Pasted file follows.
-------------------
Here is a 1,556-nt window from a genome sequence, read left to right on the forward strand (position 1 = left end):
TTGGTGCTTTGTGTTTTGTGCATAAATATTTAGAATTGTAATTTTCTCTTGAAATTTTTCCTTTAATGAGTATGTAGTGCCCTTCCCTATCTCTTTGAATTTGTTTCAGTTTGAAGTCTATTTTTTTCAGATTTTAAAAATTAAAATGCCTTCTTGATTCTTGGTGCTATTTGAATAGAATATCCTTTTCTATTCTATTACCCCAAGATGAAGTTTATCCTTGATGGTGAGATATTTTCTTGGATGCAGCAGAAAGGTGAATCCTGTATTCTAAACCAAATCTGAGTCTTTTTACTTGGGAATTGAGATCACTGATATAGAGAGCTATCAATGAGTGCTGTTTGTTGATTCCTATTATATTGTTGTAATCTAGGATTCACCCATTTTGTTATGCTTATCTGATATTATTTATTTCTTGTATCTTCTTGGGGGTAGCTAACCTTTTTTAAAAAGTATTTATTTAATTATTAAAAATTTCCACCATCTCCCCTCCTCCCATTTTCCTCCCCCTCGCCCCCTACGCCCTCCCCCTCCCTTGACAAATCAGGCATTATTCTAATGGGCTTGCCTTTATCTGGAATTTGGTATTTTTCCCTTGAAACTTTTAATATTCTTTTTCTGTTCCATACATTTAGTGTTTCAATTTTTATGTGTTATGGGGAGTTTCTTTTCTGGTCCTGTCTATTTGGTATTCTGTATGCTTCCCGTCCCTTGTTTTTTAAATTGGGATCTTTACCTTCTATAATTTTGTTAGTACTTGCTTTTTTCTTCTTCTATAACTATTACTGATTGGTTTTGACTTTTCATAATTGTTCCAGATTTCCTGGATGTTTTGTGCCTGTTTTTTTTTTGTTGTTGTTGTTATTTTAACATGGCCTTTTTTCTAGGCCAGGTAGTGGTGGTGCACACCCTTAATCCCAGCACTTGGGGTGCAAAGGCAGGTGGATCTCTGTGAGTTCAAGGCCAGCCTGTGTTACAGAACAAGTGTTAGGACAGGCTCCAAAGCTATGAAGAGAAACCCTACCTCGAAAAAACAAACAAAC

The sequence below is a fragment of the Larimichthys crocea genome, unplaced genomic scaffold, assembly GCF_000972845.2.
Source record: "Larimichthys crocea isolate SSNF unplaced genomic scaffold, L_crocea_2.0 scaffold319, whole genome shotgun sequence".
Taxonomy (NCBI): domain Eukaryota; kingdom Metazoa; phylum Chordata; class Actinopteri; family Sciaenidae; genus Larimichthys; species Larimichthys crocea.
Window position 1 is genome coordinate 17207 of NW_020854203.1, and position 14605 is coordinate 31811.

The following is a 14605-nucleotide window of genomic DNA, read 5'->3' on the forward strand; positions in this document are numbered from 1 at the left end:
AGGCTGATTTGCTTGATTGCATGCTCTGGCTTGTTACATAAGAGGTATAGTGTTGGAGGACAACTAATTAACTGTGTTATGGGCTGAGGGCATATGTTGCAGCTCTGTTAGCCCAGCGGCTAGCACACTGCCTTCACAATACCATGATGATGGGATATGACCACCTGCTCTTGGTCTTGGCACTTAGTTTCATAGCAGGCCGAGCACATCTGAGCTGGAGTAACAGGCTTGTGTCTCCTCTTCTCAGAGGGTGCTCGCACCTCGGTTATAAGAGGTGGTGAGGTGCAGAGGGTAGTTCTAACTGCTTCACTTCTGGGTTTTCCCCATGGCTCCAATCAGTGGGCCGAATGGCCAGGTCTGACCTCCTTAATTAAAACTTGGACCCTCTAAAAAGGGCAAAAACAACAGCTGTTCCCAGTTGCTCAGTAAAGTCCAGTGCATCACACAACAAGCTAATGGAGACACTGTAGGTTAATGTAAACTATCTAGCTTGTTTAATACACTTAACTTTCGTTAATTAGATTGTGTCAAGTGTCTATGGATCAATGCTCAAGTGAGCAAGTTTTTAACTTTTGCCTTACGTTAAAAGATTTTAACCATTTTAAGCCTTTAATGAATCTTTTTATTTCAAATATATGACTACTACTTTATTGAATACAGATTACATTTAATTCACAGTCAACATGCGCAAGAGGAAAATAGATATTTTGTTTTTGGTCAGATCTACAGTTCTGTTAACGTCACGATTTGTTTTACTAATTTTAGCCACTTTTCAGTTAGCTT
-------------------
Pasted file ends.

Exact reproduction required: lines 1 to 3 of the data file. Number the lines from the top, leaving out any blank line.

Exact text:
Here is a 1,556-nt window from a genome sequence, read left to right on the forward strand (position 1 = left end):
TTGGTGCTTTGTGTTTTGTGCATAAATATTTAGAATTGTAATTTTCTCTTGAAATTTTTCCTTTAATGAGTATGTAGTGCCCTTCCCTATCTCTTTGAATTTGTTTCAGTTTGAAGTCTATTTTTTTCAGATTTTAAAAATTAAAATGCCTTCTTGATTCTTGGTGCTATTTGAATAGAATATCCTTTTCTATTCTATTACCCCAAGATGAAGTTTATCCTTGATGGTGAGATATTTTCTTGGATGCAGCAGAAAGGTGAATCCTGTATTCTAAACCAAATCTGAGTCTTTTTACTTGGGAATTGAGATCACTGATATAGAGAGCTATCAATGAGTGCTGTTTGTTGATTCCTATTATATTGTTGTAATCTAGGATTCACCCATTTTGTTATGCTTATCTGATATTATTTATTTCTTGTATCTTCTTGGGGGTAGCTAACCTTTTTTAAAAAGTATTTATTTAATTATTAAAAATTTCCACCATCTCCCCTCCTCCCATTTTCCTCCCCCTCGCCCCCTACGCCCTCCCCCTCCCTTGACAAATCAGGCATTATTCTAATGGGCTTGCCTTTATCTGGAATTTGGTATTTTTCCCTTGAAACTTTTAATATTCTTTTTCTGTTCCATACATTTAGTGTTTCAATTTTTATGTGTTATGGGGAGTTTCTTTTCTGGTCCTGTCTATTTGGTATTCTGTATGCTTCCCGTCCCTTGTTTTTTAAATTGGGATCTTTACCTTCTATAATTTTGTTAGTACTTGCTTTTTTCTTCTTCTATAACTATTACTGATTGGTTTTGACTTTTCATAATTGTTCCAGATTTCCTGGATGTTTTGTGCCTGTTTTTTTTTTGTTGTTGTTGTTATTTTAACATGGCCTTTTTTCTAGGCCAGGTAGTGGTGGTGCACACCCTTAATCCCAGCACTTGGGGTGCAAAGGCAGGTGGATCTCTGTGAGTTCAAGGCCAGCCTGTGTTACAGAACAAGTGTTAGGACAGGCTCCAAAGCTATGAAGAGAAACCCTACCTCGAAAAAACAAACAAAC

The sequence below is a fragment of the Larimichthys crocea genome, unplaced genomic scaffold, assembly GCF_000972845.2.